During the recent The Big M Conference, Raam Thakrar of Touchnote gave a talk on app distribution and monetisation. While there were many great points to take away from that day, one thing Raam said has played on my mind since: ROI on Time.
Perhaps it’s my fault ROI on Time had slipped my mind, I should have gone to those economics lectures in first and second year instead of hanging out at the SU bar. So what exactly is it? Well, the concept is pretty easy: how much salary did you forego to start your own project? It’s very similar to the opportunity cost principle. How much salary are you missing out on by taking or rather making your own path?
It’s quite difficult to find a good equation for ROI on Time online, so I’ve decided to work out my ROI on Time by adapting the standard ROI equation. Comments are enabled for feedback on this post.
The perfect opportunity to calculate my ROI and ROI on time came last week when I finished my first ever quarter at Applingua Ltd. The results did surprise me. My initial investment was low and I know I surpassed what I put into the company in my first 2 weeks, but my ROI on Time was actually higher than I expected. During my business planning, I estimated I couldn’t expect a salary before May. That turned out to be two months early in March. The ROI on Time result sits just short of 50%, so in a monetary sense, I am actually losing out (and should perhaps quit and join an established company again). I would be interested in Raam’s opinion on when ROI on Time should be measured, after one quarter, 6 months, a year?
It got me thinking. Starting a company isn’t always about money. In fact, if money is your only reason for starting a company I would suggest you stop now. A graph showing my ROI and ROI on Time would only be showing a very one sided argument for going into business. As many people in my position know, you often have to sacrifice certain things such as a social life to put in the time and effort to get your company started. A break in salary also affects socialising. So here’s that equation:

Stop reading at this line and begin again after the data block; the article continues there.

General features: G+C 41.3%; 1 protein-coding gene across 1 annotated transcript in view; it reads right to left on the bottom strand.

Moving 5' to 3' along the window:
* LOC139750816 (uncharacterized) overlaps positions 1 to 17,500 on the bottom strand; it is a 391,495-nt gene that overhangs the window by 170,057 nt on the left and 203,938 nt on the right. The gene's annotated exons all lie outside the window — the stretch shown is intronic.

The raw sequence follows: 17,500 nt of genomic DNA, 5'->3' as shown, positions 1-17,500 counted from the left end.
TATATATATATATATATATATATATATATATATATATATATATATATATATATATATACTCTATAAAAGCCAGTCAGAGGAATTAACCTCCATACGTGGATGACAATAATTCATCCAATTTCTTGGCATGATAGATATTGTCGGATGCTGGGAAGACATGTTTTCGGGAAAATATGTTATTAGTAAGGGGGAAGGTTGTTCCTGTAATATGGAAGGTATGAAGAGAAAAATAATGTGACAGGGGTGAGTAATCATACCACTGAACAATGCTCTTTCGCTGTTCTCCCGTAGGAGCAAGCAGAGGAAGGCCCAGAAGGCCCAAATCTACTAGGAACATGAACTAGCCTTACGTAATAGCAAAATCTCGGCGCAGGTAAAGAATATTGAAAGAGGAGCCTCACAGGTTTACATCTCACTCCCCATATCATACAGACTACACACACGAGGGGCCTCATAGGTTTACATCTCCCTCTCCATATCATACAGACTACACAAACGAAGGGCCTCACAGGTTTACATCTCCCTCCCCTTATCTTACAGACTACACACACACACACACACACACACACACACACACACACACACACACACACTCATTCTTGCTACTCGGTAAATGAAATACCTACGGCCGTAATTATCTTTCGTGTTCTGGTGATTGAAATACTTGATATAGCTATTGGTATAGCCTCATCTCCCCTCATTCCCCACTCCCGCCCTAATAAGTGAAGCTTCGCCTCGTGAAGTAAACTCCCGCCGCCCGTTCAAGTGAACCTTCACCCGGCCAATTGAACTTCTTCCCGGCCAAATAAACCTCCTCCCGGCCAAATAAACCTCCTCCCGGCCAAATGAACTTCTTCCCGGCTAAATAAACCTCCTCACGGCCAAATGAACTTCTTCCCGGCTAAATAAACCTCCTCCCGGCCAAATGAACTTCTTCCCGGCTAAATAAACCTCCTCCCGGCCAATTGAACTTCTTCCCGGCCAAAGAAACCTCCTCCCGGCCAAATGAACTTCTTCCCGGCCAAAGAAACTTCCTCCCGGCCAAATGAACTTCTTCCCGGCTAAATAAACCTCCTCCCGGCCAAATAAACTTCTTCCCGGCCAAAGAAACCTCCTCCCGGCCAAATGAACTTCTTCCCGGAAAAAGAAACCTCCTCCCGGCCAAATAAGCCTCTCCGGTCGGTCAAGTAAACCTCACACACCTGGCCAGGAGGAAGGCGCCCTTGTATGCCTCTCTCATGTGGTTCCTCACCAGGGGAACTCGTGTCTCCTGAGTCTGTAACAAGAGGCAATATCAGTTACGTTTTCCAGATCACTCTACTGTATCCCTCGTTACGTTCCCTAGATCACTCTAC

On the flip side there are also non-monetary benefits to starting your own company. Above all for me this has been the learning curve. I went from a basic academic knowledge of starting a company, to the practical rollercoaster that it really is. I now know how to navigate UK company regulation, from VAT returns to National Insurance Contributions. I’ve managed 11 freelancers over 2 different projects at once (with, admittedly varied success). I can’t even list the thousands of things I have learned from the industry itself.
It’s difficult to create an equation for this. I tried first to quantify how many “things” I have learned. Difficult to quantify. I then tried to work out engagement: how often I am looking things up, how often I am seeking advice from others. Also quite difficult to quantify over the period of time that has passed. I then thought about it differently, about overall skills learned. Not those individual tidbits you learn everyday, but more the skills I could take away with me if I were to quit tomorrow. Again, not easiest to quantify, but there is distinctly a set of skills which are totally new to me now which I had no hope of learning before:
The results for social life and learning aren’t surprising, but I think they deserve to feature in any personal start-up ROI graphic. They are just as important as money to me and indeed if social life were to suffer for too long, I would certainly have to reconsider my choices. So let’s take the following graphic more as a benchmark to compare with Q2 and Q3 results.
So there we have it. The big winner is learning. The losers are social life and personal earnings. Company ROI looks strong and is good, but considering the small initial monetary investment, I’m aiming for triple that by the end of next quarter.
All statistics should of course be taken with a pinch of salt. The old saying, ‘lies, damned lies and statistics’ rings true just as much here as any other report you read. While on paper I am earning less than before, I am far better off than I was. I had to move back home to start Applingua, I’m not paying rent or bills and we share food payments. This is a huge part of everyone’s salary, but not mine at the moment. Living at home has also an a negative effect on the social life score, as I don’t benefit from colleagues sitting right next to me.